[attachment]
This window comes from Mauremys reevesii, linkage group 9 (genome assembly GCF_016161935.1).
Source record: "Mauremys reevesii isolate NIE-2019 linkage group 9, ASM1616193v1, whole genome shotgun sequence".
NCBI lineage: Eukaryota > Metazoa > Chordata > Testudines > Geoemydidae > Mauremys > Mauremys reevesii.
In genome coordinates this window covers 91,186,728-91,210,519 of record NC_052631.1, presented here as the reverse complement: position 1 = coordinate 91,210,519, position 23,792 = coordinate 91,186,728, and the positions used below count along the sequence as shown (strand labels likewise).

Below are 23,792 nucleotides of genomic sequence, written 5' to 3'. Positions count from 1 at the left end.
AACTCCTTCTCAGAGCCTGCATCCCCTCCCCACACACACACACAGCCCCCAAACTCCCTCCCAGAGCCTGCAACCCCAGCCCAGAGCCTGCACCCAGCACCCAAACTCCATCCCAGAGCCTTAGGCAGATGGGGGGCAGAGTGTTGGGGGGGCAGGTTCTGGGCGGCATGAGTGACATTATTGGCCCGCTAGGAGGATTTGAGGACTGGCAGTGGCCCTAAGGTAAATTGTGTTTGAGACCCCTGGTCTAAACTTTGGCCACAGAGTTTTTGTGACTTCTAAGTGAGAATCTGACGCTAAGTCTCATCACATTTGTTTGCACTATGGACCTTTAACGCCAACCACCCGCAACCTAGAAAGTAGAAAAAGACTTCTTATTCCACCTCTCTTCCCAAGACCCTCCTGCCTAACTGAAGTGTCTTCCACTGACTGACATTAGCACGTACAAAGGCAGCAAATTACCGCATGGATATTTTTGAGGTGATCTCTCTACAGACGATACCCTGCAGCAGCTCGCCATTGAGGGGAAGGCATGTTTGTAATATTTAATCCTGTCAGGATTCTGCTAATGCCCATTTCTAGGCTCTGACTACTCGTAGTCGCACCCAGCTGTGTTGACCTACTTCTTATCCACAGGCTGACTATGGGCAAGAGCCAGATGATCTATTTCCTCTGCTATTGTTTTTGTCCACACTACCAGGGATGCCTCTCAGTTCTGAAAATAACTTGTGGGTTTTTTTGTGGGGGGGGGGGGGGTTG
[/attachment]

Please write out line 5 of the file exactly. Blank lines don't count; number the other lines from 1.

Below are 23,792 nucleotides of genomic sequence, written 5' to 3'. Positions count from 1 at the left end.